Do you need an “As seen in” block on your home page? What about “As seen on“? “As featured in“?
The Featured in block is a pretty popular element in many startups’ home pages or footers. But if you’re not slavishly following web trends, you might wonder what it’s all about.
Why add a Featured in block to your page?
For customers? I wonder. How many users of the services I linked to above care that they’ve been mentioned in Forbes? The average person—someone who’s not super-tech- or business-savvy—might be slightly intimidated by seeing the Forbes logo on your home page, but it probably won’t mean much more than that to them.
More likely, the Featured in block may hold sway with secondary or tertiary audiences like potential partners and employees, the press, and would-be investors. If these are some of the audiences you want to impress, a Featured in block might be worth considering.
Isn’t it considered “social proof”?
Social proof involves peer-to-peer referral. Think of your typical customer testimonial. I might not know Betty from Boise, but if she sounds like a normal person, and your service has solved for her the same kind of problem I have, I’m probably going to consider her opinion—even with a grain of salt.
A Featured in block is more a kind of industry proof—and it only works so long as the publications you’re citing are familiar to, and respected by, your audience. For this reason, and the fact that user’s aren’t fools and know that industry mentions are easily bought in this heady climate of content marketing madness, an industry referral may well be less valuable than a personal recommendation from users’ peers, contacts, or friends.
But, you might ask, doesn’t the Featured in block show that your brand has authority?
Well, yes … and no. The Featured in block is hardly uncommon—look around the web and it seems these days that everyone’s been featured in TechCrunch, Mashable, and so on.
Listing publications that have mentioned your service might just set you apart from the lowest-common-denominator websites in users’ eyes, but it probably won’t do much to set you apart from competitors. And hopefully the quality of your site design, copy, and product or service should differentiate your service just as (if not more) effectively.
What’s in it?
If you’re going to have a Featured in block on your page, it’s important to work out whose logos you’ll put in it.
I might have mentioned your services on my lowly blog, readership: three people plus my cat, and in glowing terms. But you wouldn’t put that on your homepage, would you?
Similarly, it’s important to be choosy about the big brands you list. Why? Because by putting others’ logos on your homepage, you’re associating your brand with theirs. Some publications’ logos might turn users off—especially if they actively dislike the publication/s in question.
But there are other, more subtle side-effects of listing certain publications on your page. Take a look at the Side Kicker home page below.
This is what appears above the fold on my monitor. The app’s depiction on the iPhone tells me it’s an iPhone app. Then, Side Kicker has listed 9to5 Mac as the first item in its As seen in block, and Mobile Melbourne next.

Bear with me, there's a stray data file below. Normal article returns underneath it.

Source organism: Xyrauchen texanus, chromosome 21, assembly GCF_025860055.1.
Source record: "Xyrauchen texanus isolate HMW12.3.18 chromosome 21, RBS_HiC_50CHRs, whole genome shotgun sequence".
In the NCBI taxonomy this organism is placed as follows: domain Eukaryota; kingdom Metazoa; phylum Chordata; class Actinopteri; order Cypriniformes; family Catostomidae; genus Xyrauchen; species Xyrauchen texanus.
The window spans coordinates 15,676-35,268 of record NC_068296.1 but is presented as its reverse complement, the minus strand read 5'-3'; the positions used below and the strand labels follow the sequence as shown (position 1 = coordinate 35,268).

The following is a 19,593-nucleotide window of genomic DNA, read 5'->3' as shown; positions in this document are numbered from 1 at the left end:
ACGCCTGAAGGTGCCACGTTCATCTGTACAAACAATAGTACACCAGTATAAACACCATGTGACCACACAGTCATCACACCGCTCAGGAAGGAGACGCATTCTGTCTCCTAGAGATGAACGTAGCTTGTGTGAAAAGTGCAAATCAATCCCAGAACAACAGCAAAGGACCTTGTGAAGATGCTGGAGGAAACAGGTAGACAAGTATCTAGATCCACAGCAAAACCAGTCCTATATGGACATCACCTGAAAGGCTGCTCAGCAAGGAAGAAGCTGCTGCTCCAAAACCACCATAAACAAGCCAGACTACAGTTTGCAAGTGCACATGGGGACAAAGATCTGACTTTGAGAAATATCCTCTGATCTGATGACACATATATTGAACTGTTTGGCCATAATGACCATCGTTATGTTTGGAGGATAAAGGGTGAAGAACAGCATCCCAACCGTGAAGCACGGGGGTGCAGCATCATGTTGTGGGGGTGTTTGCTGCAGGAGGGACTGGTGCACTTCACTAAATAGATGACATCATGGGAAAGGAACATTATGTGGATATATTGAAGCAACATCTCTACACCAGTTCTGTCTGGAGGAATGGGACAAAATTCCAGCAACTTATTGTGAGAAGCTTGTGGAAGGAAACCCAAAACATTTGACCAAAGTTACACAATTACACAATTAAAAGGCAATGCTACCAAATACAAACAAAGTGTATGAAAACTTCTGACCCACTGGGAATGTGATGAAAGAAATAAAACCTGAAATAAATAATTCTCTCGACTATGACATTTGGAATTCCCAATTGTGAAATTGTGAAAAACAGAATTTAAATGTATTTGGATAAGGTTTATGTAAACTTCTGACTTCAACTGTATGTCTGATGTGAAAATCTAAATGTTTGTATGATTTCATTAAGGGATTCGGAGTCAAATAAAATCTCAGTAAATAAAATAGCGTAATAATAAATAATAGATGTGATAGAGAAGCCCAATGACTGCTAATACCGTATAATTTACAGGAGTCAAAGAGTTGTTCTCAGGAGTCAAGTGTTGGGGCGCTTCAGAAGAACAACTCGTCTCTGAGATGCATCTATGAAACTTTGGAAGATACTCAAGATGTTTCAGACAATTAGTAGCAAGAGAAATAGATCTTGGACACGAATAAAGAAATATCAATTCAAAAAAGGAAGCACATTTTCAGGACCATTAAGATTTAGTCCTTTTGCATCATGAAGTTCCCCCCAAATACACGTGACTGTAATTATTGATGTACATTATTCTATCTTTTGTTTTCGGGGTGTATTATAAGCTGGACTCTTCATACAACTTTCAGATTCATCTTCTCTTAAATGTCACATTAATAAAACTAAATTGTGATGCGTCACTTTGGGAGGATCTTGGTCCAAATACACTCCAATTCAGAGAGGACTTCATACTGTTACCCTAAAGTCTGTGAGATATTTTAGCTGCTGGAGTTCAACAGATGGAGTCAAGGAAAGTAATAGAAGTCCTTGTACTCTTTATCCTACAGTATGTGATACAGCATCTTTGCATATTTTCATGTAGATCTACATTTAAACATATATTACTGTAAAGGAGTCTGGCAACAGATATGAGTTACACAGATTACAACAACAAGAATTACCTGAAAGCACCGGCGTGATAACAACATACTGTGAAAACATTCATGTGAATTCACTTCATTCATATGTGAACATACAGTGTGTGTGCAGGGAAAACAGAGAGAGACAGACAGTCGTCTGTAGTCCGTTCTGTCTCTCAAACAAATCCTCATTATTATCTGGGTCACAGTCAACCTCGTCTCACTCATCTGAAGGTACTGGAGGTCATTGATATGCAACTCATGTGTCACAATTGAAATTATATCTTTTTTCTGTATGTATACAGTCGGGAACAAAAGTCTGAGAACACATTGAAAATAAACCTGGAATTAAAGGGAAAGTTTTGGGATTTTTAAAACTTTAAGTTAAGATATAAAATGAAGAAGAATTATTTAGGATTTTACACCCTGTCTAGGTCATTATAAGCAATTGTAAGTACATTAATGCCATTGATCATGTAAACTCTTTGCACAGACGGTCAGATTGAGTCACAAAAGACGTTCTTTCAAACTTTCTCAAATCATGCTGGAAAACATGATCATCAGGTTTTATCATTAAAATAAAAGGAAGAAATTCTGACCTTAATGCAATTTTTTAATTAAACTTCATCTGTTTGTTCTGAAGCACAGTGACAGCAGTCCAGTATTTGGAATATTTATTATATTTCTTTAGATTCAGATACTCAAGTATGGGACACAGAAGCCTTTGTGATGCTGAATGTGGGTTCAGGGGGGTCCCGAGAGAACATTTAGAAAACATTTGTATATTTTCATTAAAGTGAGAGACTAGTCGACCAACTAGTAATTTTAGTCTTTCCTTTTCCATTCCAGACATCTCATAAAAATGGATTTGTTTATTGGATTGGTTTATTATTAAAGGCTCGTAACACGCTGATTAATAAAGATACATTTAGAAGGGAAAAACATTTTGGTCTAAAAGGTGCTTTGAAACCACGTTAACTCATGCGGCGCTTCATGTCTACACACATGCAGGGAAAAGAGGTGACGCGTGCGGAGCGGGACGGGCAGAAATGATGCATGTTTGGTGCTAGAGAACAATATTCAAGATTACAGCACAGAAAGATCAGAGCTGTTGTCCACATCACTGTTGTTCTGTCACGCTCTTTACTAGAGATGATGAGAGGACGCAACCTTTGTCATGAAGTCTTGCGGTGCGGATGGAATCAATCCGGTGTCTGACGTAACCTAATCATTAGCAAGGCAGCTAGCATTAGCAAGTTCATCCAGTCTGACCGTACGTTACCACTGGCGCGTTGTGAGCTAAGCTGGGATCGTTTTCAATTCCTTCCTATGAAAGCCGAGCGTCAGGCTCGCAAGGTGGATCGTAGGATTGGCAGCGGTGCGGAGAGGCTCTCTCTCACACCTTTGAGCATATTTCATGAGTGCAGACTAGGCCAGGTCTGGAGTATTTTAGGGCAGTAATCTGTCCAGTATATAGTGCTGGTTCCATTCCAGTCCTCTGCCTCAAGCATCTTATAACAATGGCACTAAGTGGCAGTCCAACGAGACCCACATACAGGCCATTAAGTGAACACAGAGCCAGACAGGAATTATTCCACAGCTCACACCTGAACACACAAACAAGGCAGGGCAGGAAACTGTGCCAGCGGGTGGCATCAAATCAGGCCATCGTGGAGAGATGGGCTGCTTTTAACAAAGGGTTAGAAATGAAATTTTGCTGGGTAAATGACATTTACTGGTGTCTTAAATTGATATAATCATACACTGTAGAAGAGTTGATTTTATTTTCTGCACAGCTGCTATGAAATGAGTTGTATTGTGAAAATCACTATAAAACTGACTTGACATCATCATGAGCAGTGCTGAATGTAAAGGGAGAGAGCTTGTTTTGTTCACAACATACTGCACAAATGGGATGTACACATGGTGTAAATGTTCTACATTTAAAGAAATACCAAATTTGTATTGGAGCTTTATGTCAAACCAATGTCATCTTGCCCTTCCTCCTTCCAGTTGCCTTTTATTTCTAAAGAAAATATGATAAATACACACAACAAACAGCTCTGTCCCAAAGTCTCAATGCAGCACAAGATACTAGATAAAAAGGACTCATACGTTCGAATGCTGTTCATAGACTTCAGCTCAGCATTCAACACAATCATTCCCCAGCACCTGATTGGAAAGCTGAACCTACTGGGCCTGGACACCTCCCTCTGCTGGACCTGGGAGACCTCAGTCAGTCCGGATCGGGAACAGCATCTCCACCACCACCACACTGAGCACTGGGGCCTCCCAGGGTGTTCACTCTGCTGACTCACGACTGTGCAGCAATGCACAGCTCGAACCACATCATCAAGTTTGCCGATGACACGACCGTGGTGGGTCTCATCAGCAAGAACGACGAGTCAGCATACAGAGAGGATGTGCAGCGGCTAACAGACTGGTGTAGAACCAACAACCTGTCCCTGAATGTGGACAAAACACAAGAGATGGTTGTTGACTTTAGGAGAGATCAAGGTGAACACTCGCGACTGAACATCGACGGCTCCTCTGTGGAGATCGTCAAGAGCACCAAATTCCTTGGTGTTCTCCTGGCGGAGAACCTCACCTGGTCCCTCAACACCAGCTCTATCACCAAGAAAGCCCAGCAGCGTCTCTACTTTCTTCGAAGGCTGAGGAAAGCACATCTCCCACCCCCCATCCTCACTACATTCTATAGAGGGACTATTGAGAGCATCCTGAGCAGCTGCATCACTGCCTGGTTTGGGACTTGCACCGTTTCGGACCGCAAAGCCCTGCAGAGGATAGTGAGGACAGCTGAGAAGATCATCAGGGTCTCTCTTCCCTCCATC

I don’t know either of these publications, but I can roughly guess what they’re about. Shoe String? I have no idea. And since the logos aren’t linked, I probably never will.
So, should I take from this that I need the iPhone app to use the service—it’s not for Android users like me? Is it saying there’s no web interface for the service that I can access on my boring old computer? These questions aren’t answered on the homepage or in the FAQ, but the first view of the homepage might encourage users to think the answer’s no. (It’s yes.)
As a customer, though, I don’t think the Featured in block on this page adds much value at all. For me, some testimonials or a description of benefits would be more valuable there.
So let’s imagine that we agree the Featured in block is best used to target potential partners, employees, the press and investors, not customers (though I have a feeling you might disagree—and look forward to hearing your thoughts in the comments).
What happens if you want to dedicate the entirety of your home page to targeting customers?
Well, rather than dropping the Featured in block to your footer and thinking the job’s done, consider some other options:
- put it in your About, Jobs, and/or Press pages
- add it to the footers of your media releases
- add it to staff email signatures
- add it to industry-focused presentations, collateral, and so on.
There’s one other big bonus to doing this. Of the sites I mentioned above, only 99designs actually links from the press logos to the articles in which the business is mentioned.
I’m guessing that’s because most businesses who use a Featured in block don’t want customers jumping off the landing page to the Wall Street Journal at the crucial point of sale, never to return. There are no links, because links cause leaks in the sales funnel. It’s just bad luck for those who actually want to see what the Wall Street Journal had to say about your service.
However, if you put the Featured in block into the other places on your site I mentioned above, or others, you can link the logos to the actual mentions in many cases. That way, they won’t distract your customers, but they will give those other secondary audiences worthwhile background information that’s relevant to them and their relationship with your brand.
Do you include a Featured in block on your site? Why, and for which users? I’d love to hear how you’re using this content element in the comments.
Georgina has more than fifteen years' experience writing and editing for web, print and voice. With a background in marketing and a passion for words, the time Georgina spent with companies like Sausage Software and sitepoint.com cemented her lasting interest in the media, persuasion, and communications culture.